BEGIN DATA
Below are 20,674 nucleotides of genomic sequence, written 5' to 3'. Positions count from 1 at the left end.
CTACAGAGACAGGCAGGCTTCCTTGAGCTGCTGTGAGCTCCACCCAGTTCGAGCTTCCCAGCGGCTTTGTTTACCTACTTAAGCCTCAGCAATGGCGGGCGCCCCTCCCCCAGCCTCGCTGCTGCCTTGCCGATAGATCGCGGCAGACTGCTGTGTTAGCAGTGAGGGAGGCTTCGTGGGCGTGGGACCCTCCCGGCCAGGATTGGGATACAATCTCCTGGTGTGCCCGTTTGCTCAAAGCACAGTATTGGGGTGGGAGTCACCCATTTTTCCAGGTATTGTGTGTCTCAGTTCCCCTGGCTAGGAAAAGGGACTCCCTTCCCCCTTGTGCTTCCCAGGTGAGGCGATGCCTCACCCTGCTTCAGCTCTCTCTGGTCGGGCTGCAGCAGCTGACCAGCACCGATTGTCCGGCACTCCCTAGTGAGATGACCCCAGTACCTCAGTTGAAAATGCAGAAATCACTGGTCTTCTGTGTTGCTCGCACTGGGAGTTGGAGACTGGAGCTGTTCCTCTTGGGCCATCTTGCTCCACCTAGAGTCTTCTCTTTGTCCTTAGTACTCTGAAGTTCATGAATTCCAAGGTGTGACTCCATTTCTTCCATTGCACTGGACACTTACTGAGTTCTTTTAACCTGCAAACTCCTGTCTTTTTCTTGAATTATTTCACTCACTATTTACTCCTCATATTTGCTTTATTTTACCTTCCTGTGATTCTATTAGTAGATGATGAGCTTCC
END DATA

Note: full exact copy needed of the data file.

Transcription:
Below are 20,674 nucleotides of genomic sequence, written 5' to 3'. Positions count from 1 at the left end.
CTACAGAGACAGGCAGGCTTCCTTGAGCTGCTGTGAGCTCCACCCAGTTCGAGCTTCCCAGCGGCTTTGTTTACCTACTTAAGCCTCAGCAATGGCGGGCGCCCCTCCCCCAGCCTCGCTGCTGCCTTGCCGATAGATCGCGGCAGACTGCTGTGTTAGCAGTGAGGGAGGCTTCGTGGGCGTGGGACCCTCCCGGCCAGGATTGGGATACAATCTCCTGGTGTGCCCGTTTGCTCAAAGCACAGTATTGGGGTGGGAGTCACCCATTTTTCCAGGTATTGTGTGTCTCAGTTCCCCTGGCTAGGAAAAGGGACTCCCTTCCCCCTTGTGCTTCCCAGGTGAGGCGATGCCTCACCCTGCTTCAGCTCTCTCTGGTCGGGCTGCAGCAGCTGACCAGCACCGATTGTCCGGCACTCCCTAGTGAGATGACCCCAGTACCTCAGTTGAAAATGCAGAAATCACTGGTCTTCTGTGTTGCTCGCACTGGGAGTTGGAGACTGGAGCTGTTCCTCTTGGGCCATCTTGCTCCACCTAGAGTCTTCTCTTTGTCCTTAGTACTCTGAAGTTCATGAATTCCAAGGTGTGACTCCATTTCTTCCATTGCACTGGACACTTACTGAGTTCTTTTAACCTGCAAACTCCTGTCTTTTTCTTGAATTATTTCACTCACTATTTACTCCTCATATTTGCTTTATTTTACCTTCCTGTGATTCTATTAGTAGATGATGAGCTTCC